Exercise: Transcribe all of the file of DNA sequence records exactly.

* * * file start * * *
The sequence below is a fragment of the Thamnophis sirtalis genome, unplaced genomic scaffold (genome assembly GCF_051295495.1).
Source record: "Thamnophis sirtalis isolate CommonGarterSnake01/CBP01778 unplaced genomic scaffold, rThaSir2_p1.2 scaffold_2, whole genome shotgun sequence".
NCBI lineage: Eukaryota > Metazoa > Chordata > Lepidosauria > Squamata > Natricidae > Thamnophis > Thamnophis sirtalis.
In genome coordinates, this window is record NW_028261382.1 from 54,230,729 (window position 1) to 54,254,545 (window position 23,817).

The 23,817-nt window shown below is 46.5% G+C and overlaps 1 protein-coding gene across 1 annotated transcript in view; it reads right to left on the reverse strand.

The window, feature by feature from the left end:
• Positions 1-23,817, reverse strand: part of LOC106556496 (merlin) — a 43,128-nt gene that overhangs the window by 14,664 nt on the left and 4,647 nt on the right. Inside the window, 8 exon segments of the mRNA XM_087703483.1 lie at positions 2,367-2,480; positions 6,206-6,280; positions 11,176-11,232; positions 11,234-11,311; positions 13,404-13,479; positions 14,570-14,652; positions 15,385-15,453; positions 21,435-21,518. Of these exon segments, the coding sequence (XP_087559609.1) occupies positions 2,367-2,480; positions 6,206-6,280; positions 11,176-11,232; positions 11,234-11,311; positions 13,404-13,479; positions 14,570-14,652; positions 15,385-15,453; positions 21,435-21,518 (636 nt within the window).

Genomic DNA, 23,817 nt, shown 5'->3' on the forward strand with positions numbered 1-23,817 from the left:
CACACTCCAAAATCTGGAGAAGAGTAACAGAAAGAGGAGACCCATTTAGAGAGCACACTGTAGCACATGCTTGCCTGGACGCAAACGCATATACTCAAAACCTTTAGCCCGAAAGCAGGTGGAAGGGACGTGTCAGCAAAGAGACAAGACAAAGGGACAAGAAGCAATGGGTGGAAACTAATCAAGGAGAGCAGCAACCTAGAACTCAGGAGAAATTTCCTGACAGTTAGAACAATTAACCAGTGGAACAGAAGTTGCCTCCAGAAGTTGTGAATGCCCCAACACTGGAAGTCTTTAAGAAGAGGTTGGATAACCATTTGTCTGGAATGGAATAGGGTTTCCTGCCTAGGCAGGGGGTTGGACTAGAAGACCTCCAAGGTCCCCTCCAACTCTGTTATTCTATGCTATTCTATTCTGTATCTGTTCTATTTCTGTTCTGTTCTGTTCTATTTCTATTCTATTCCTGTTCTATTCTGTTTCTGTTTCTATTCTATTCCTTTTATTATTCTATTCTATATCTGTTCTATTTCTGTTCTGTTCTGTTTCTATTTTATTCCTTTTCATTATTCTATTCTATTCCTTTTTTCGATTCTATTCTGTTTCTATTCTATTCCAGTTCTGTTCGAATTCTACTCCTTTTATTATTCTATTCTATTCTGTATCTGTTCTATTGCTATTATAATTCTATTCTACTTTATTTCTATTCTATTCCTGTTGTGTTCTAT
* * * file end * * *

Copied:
The sequence below is a fragment of the Thamnophis sirtalis genome, unplaced genomic scaffold (genome assembly GCF_051295495.1).
Source record: "Thamnophis sirtalis isolate CommonGarterSnake01/CBP01778 unplaced genomic scaffold, rThaSir2_p1.2 scaffold_2, whole genome shotgun sequence".
NCBI lineage: Eukaryota > Metazoa > Chordata > Lepidosauria > Squamata > Natricidae > Thamnophis > Thamnophis sirtalis.
In genome coordinates, this window is record NW_028261382.1 from 54,230,729 (window position 1) to 54,254,545 (window position 23,817).

The 23,817-nt window shown below is 46.5% G+C and overlaps 1 protein-coding gene across 1 annotated transcript in view; it reads right to left on the reverse strand.

The window, feature by feature from the left end:
• Positions 1-23,817, reverse strand: part of LOC106556496 (merlin) — a 43,128-nt gene that overhangs the window by 14,664 nt on the left and 4,647 nt on the right. Inside the window, 8 exon segments of the mRNA XM_087703483.1 lie at positions 2,367-2,480; positions 6,206-6,280; positions 11,176-11,232; positions 11,234-11,311; positions 13,404-13,479; positions 14,570-14,652; positions 15,385-15,453; positions 21,435-21,518. Of these exon segments, the coding sequence (XP_087559609.1) occupies positions 2,367-2,480; positions 6,206-6,280; positions 11,176-11,232; positions 11,234-11,311; positions 13,404-13,479; positions 14,570-14,652; positions 15,385-15,453; positions 21,435-21,518 (636 nt within the window).

Genomic DNA, 23,817 nt, shown 5'->3' on the forward strand with positions numbered 1-23,817 from the left:
CACACTCCAAAATCTGGAGAAGAGTAACAGAAAGAGGAGACCCATTTAGAGAGCACACTGTAGCACATGCTTGCCTGGACGCAAACGCATATACTCAAAACCTTTAGCCCGAAAGCAGGTGGAAGGGACGTGTCAGCAAAGAGACAAGACAAAGGGACAAGAAGCAATGGGTGGAAACTAATCAAGGAGAGCAGCAACCTAGAACTCAGGAGAAATTTCCTGACAGTTAGAACAATTAACCAGTGGAACAGAAGTTGCCTCCAGAAGTTGTGAATGCCCCAACACTGGAAGTCTTTAAGAAGAGGTTGGATAACCATTTGTCTGGAATGGAATAGGGTTTCCTGCCTAGGCAGGGGGTTGGACTAGAAGACCTCCAAGGTCCCCTCCAACTCTGTTATTCTATGCTATTCTATTCTGTATCTGTTCTATTTCTGTTCTGTTCTGTTCTATTTCTATTCTATTCCTGTTCTATTCTGTTTCTGTTTCTATTCTATTCCTTTTATTATTCTATTCTATATCTGTTCTATTTCTGTTCTGTTCTGTTTCTATTTTATTCCTTTTCATTATTCTATTCTATTCCTTTTTTCGATTCTATTCTGTTTCTATTCTATTCCAGTTCTGTTCGAATTCTACTCCTTTTATTATTCTATTCTATTCTGTATCTGTTCTATTGCTATTATAATTCTATTCTACTTTATTTCTATTCTATTCCTGTTGTGTTCTAT